- We have no way to know if a property is time-varying or not. We currently check for “instanceof ConstantProperty” in some places, but this is a hack. We also have no distinction between fast changing data (SampledProperty) and slow changing data (TimeIntervalCollectionProperty), which may be useful for caching purposes.
- It’s not currently possible to have two types of the same primitive registered on a DynamicObject, i.e. you can’t have 5 separate polygons representing Hawaii as a single DynamicObject.
- Since visualization relies on shared “position”, “vertexPositions”, and “orientation” properties at the root of DynamicObject, underlying graphics objects are limited in what they can do. For example, we can’t currently support polygon hierarchies with holes with this method. This also makes it very hard to incrementally improve the current system without affected all objects that depend on these properties. It also means that objects are not self-contained, which makes tracking changes tedious and slow.
- DynamicObject is a dumping ground that has every potential property registered on it. This makes it a unwieldy. It would be better to support creation of streamlined mixed-in types just for the data being used.
- We inconsistently use ES5 properties versus getter/setter functions. We should switch to ES5 exclusively for the entire DataSource layer.
- There’s no easy way to turn visualization of a DynamicObject “off” or turn individual graphics off. We added a
uiShowproperty in the dataSourceBrower branch, but it’s temporary until we do it for real.
- The visualizers currently monkey patch DynamicObject instances with extra bookkeeping data. This most-likely affects performance and also creates potential conflicts if two visualizers use the same property names.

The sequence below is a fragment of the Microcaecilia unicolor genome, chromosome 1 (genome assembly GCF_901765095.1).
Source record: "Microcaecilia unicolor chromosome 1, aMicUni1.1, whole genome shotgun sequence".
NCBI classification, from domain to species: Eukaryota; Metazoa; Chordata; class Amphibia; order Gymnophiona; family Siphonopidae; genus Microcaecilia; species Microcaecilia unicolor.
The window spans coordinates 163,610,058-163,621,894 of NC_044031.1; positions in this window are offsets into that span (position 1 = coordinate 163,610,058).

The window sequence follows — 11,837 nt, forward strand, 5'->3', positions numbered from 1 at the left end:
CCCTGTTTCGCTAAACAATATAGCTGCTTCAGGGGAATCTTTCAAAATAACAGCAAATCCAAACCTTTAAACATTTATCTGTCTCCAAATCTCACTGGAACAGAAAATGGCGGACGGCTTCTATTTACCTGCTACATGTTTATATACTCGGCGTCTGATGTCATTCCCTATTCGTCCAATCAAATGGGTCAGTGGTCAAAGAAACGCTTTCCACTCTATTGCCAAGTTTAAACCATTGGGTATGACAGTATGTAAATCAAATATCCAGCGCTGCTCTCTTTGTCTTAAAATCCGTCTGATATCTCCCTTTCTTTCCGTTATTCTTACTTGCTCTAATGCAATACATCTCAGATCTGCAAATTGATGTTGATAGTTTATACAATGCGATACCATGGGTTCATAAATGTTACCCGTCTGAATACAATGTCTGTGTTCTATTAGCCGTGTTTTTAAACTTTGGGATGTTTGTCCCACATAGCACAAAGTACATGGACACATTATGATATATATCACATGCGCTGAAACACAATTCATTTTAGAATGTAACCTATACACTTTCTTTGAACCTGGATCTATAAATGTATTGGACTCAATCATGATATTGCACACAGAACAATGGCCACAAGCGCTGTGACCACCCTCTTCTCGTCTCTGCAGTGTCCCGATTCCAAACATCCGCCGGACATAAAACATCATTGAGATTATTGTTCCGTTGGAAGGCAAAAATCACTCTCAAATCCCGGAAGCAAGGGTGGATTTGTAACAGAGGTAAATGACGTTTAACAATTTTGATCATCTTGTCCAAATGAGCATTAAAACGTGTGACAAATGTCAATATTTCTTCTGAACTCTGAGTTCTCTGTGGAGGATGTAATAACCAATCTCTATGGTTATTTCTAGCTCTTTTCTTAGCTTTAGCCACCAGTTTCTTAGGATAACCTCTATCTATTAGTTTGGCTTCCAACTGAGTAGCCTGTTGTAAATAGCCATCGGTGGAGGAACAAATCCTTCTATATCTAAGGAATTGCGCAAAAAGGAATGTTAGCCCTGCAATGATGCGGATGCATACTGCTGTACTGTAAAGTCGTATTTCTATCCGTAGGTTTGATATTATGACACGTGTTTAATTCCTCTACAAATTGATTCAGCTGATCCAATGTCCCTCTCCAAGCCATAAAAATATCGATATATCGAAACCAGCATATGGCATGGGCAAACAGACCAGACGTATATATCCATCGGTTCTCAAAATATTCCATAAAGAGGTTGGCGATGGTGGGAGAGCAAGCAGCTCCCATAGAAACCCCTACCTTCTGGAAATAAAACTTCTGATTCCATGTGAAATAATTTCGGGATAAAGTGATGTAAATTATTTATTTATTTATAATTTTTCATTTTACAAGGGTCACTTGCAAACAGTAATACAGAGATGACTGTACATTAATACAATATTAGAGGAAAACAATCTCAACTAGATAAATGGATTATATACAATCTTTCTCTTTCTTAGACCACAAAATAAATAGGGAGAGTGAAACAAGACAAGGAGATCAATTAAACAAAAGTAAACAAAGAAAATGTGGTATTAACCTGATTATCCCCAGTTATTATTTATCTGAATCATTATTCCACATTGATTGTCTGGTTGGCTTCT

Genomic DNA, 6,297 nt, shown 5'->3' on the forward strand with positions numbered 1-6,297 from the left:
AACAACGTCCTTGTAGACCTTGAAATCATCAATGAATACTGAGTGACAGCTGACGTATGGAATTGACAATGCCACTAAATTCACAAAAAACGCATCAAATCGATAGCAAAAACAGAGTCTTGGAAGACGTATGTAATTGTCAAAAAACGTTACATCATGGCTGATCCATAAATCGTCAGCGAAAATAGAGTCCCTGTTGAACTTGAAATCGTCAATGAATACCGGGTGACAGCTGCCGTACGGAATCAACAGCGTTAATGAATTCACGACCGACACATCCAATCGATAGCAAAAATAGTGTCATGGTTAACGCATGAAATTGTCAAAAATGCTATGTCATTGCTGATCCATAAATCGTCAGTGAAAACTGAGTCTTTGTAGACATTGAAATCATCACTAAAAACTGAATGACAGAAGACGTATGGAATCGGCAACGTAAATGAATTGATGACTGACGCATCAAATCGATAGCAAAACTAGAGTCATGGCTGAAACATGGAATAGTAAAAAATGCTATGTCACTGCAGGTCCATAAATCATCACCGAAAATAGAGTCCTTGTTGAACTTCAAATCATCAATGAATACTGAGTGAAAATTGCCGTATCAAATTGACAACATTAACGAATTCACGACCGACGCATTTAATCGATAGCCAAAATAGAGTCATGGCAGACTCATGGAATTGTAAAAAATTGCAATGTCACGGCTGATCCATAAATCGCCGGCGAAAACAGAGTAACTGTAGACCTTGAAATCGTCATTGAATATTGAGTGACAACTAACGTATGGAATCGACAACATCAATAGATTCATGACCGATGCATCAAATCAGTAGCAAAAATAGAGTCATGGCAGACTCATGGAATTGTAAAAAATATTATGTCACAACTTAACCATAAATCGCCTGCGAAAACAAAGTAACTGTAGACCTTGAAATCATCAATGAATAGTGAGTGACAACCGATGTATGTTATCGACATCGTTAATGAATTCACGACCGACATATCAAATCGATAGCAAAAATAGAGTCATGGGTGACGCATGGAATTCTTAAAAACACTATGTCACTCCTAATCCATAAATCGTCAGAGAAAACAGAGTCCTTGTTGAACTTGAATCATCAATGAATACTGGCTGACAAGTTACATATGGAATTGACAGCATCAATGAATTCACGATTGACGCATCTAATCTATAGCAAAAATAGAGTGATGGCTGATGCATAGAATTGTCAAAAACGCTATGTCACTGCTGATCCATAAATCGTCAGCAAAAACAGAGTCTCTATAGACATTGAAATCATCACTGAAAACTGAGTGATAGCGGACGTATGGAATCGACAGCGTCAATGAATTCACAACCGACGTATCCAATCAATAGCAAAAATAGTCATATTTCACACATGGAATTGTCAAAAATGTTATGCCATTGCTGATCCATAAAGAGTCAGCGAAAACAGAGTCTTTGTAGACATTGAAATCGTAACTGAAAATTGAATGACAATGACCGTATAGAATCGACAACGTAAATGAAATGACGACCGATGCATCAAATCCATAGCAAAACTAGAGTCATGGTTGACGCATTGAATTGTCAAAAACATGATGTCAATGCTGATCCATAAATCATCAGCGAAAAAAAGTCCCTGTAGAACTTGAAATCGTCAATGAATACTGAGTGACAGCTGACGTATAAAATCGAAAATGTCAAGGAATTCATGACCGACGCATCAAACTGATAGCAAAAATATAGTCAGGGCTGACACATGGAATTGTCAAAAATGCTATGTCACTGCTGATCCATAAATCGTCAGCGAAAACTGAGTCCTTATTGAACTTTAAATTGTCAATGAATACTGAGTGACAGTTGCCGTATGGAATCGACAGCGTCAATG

- DataSources need to do a better job of throwing RuntimeErrors instead of DeveloperError, this is even more critical now that we are pre-processing out DeveloperError.
- We currently use the
viewFromproperties to track an object with the camera, but not every object has a position, and
viewFromis not adequately defined.
None of the above issues are particularly difficult to fix, but they will have a good number of implications throughout the code. While there will certainly be some API breakage as a result, our goal is to make it trivial to migrate any existing Cesium applications over to the new code. If you are familiar with the current system, the refactor system will be extremely similar.
Finally, I wanted to mention that since CZML is simply a DataSource plug-in into Cesium, none of these changes affect the CZML format or capabilities itself. However, once all of these changes are made, it will be easy to perform a similar refactoring on the CZML format in order to address issues that have become obvious in the last few years. We may even potentially start a CZML version 2 in order to maintain backwards compatibility with the original unversioned format that’s currently in use today.
Assuming no surprises, I think all of the above changes can be made in time for the April release of Cesium (maybe even March if things go really well). However, given the nature of the changes, we will most likely ask those interested to check out the branch before then. CZML enhancements would soon follow, either in the same release or the one right after (and KML after that).
Thanks for reading,